We had somewhat of an unusual start to the day. Tuesday is when doggo goes to his playschool so we are free to catch with all the things we can’t do when he’s at home – it used to be going out for the day, now it’s boring stuff like housework, although we do squeeze in a little writing and painting. We had delivered him and were on the way back, the windscreen wipers going, and had just turned out of a side road and onto Beach Road which runs parallel to Beach Lawns which stretch parallel to the promenade which obviously is by the beach – and if you are lucky, the sea. We have the second highest tidal range in the whole world, second only to the Bay of Fundy in Canada, so when our sea goes out, it virtually disappears.
We came round the corner and there lying half on the road, half on the pavement was a person. We pulled up and donning my mask I leapt from the car and ran to see if he was alright. He looked to be about forty, maybe younger, and had cuts and scrapes on his face and seemed very confused. He couldn’t really respond to me and just as I was thinking about calling an ambulance another car pulled up and someone jumped out. I will call him Jack – not that I know that is his name. Jack tried to speak to the fallen man, bending over him, and it seemed the man wanted to get up. I wasn’t sure if I could help but I was just about to take his arm when two more people arrived. They were binmen, who were on their route emptying the bins into the dust cart and without more ado, they gently helped the man to his feet. His phone, bank card and some coins fell from his pocket and were handed to me.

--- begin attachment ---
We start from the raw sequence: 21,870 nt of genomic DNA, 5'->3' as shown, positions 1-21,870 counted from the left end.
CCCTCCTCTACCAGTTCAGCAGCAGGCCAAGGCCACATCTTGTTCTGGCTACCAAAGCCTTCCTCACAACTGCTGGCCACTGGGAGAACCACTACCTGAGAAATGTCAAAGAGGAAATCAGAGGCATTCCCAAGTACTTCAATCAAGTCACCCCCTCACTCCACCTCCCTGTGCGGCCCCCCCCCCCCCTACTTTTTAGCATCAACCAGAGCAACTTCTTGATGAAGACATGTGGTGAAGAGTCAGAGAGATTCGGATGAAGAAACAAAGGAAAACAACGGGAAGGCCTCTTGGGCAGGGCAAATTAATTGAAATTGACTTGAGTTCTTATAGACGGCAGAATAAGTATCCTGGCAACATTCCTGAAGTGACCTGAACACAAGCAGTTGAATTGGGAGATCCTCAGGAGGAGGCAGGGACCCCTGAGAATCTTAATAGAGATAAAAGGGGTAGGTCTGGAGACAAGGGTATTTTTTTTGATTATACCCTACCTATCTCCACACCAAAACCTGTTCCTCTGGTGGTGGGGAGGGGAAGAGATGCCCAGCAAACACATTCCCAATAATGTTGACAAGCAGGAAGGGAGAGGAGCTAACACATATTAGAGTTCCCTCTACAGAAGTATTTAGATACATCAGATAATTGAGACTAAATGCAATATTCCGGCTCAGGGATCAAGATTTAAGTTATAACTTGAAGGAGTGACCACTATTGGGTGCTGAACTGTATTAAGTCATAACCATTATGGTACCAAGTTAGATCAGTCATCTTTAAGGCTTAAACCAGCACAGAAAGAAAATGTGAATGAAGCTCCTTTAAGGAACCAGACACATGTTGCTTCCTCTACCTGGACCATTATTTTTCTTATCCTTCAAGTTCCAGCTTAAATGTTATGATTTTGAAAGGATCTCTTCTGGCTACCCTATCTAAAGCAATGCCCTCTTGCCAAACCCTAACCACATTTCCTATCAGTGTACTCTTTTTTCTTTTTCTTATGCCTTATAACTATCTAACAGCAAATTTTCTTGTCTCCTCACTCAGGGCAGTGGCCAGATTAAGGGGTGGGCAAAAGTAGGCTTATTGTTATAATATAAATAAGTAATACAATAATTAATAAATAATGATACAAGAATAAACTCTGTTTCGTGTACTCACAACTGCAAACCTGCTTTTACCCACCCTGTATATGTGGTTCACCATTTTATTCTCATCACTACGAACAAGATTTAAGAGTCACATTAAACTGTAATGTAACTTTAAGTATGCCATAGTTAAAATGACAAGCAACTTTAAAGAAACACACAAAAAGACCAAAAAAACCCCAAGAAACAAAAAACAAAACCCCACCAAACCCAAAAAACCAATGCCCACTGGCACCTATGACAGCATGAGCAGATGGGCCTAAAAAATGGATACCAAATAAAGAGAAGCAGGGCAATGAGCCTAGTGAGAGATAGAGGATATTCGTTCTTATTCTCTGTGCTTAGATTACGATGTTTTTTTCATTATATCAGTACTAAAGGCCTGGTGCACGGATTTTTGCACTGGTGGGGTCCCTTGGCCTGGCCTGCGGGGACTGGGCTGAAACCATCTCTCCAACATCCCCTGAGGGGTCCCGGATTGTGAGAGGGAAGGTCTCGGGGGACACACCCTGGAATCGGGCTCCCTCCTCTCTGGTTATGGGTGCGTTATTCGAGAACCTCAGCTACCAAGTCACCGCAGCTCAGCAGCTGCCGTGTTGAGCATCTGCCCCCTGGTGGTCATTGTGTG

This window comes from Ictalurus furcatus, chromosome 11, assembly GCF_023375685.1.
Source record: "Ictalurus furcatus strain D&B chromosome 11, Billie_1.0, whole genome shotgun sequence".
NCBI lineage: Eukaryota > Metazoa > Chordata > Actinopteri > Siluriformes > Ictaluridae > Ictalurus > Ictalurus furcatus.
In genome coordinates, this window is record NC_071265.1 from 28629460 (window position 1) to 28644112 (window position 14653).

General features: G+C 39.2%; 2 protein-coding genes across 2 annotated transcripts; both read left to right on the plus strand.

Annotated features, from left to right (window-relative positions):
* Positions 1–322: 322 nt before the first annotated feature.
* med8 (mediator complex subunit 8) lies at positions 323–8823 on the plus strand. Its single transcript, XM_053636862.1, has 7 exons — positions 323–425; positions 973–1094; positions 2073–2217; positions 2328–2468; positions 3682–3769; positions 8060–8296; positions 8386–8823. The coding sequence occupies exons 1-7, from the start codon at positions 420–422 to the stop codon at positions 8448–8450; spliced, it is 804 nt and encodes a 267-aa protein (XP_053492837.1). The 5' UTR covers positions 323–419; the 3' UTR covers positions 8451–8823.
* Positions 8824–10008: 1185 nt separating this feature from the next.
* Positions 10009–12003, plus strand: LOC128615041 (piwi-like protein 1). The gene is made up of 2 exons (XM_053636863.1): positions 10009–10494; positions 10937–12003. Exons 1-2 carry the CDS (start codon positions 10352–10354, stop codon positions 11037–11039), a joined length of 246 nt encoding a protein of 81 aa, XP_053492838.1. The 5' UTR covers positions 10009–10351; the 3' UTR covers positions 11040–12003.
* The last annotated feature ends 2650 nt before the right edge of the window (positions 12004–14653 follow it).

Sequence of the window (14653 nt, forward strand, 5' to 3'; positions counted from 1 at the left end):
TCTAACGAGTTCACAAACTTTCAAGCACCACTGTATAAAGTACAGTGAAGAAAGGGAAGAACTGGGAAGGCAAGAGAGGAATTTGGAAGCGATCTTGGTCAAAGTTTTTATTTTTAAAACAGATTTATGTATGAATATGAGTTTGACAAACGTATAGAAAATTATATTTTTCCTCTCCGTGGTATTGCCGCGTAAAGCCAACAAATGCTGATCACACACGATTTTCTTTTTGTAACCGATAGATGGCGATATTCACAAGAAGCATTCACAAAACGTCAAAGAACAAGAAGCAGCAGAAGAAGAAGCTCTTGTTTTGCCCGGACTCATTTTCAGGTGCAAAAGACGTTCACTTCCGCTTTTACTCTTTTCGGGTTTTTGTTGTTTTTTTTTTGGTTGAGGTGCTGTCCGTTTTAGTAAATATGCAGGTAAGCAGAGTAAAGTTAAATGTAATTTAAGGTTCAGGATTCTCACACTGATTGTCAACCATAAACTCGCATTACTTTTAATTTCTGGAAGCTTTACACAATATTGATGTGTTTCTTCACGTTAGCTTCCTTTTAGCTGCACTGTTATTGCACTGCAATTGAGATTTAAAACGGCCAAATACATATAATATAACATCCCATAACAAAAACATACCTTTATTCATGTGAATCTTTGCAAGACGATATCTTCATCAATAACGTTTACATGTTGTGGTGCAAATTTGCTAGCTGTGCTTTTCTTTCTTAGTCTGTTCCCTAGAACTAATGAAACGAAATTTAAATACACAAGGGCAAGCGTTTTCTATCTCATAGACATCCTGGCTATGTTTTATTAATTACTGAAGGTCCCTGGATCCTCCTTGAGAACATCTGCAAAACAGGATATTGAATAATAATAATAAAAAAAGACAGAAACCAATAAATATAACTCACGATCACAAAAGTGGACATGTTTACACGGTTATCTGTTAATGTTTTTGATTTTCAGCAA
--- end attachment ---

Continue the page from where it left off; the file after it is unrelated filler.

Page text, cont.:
He was wearing a tracksuit, trainers and no socks and a jumper pulled over the top, and I wondered if he might be homeless because he looked so sadly unkempt. The binmen had to go, they have a tight schedule and as I was there with Jack they left us. With the help of Jack, the man staggered onto the forecourt of the large terraced property which was divided into flats, but he wasn’t aiming to go in but to a car erratically parked. He opened the car door and sat on the driver’s seat but couldn’t get his feet in. I don’t think he had any intention to drive, I think he was finding shelter from the drizzle. I rang the doorbells of the property but no-one replied, and I suggested I call an ambulance and Jack agreed.
By this time we knew the name of the man from his bank card, and while I rang 999, Jack tried to open the man’s phone – with his help, to contact someone, a friend or family. I got through to the ambulance service and described what had happened and I had to question the man about what he was able to do – checking in case he’d had a stroke – for example asking him to smile to see if both sides of his face moved. He couldn’t speak properly so it was very difficult for me to make out what he was saying, and at last the ambulance arrived and took over.
As I began to return to my car, Jack reappeared with some sanitising gel; until that moment I had forgotten all about the present situation, had not given it a moment’s thought as I had rushed to the fallen man – and I guess it was the same with Jack. I hope the fallen man is alright, I can’t speculate on what had happened to him, I’m just pleased Jack and i stopped to help.